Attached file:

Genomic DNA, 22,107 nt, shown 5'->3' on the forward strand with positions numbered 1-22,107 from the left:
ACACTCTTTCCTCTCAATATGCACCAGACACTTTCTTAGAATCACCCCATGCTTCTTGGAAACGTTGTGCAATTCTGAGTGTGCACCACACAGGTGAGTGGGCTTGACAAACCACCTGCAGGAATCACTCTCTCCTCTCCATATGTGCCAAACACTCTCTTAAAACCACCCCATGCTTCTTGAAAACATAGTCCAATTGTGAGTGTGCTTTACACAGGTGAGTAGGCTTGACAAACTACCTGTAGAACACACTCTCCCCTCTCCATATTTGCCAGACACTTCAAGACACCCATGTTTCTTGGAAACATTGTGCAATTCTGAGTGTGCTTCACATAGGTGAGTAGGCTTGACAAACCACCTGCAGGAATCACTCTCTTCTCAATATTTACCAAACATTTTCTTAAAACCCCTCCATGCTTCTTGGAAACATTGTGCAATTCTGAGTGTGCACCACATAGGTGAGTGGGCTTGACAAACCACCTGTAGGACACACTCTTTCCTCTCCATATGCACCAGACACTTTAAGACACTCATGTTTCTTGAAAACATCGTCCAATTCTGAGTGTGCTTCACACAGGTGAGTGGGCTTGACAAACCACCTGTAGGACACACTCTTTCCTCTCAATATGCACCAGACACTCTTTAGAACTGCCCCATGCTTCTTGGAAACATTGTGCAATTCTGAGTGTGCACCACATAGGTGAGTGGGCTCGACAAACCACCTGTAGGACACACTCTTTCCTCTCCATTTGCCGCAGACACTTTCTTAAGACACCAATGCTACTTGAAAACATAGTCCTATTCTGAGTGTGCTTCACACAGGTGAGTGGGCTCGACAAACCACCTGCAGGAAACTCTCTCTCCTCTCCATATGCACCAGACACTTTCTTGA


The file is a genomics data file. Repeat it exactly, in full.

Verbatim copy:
Genomic DNA, 22,107 nt, shown 5'->3' on the forward strand with positions numbered 1-22,107 from the left:
ACACTCTTTCCTCTCAATATGCACCAGACACTTTCTTAGAATCACCCCATGCTTCTTGGAAACGTTGTGCAATTCTGAGTGTGCACCACACAGGTGAGTGGGCTTGACAAACCACCTGCAGGAATCACTCTCTCCTCTCCATATGTGCCAAACACTCTCTTAAAACCACCCCATGCTTCTTGAAAACATAGTCCAATTGTGAGTGTGCTTTACACAGGTGAGTAGGCTTGACAAACTACCTGTAGAACACACTCTCCCCTCTCCATATTTGCCAGACACTTCAAGACACCCATGTTTCTTGGAAACATTGTGCAATTCTGAGTGTGCTTCACATAGGTGAGTAGGCTTGACAAACCACCTGCAGGAATCACTCTCTTCTCAATATTTACCAAACATTTTCTTAAAACCCCTCCATGCTTCTTGGAAACATTGTGCAATTCTGAGTGTGCACCACATAGGTGAGTGGGCTTGACAAACCACCTGTAGGACACACTCTTTCCTCTCCATATGCACCAGACACTTTAAGACACTCATGTTTCTTGAAAACATCGTCCAATTCTGAGTGTGCTTCACACAGGTGAGTGGGCTTGACAAACCACCTGTAGGACACACTCTTTCCTCTCAATATGCACCAGACACTCTTTAGAACTGCCCCATGCTTCTTGGAAACATTGTGCAATTCTGAGTGTGCACCACATAGGTGAGTGGGCTCGACAAACCACCTGTAGGACACACTCTTTCCTCTCCATTTGCCGCAGACACTTTCTTAAGACACCAATGCTACTTGAAAACATAGTCCTATTCTGAGTGTGCTTCACACAGGTGAGTGGGCTCGACAAACCACCTGCAGGAAACTCTCTCTCCTCTCCATATGCACCAGACACTTTCTTGA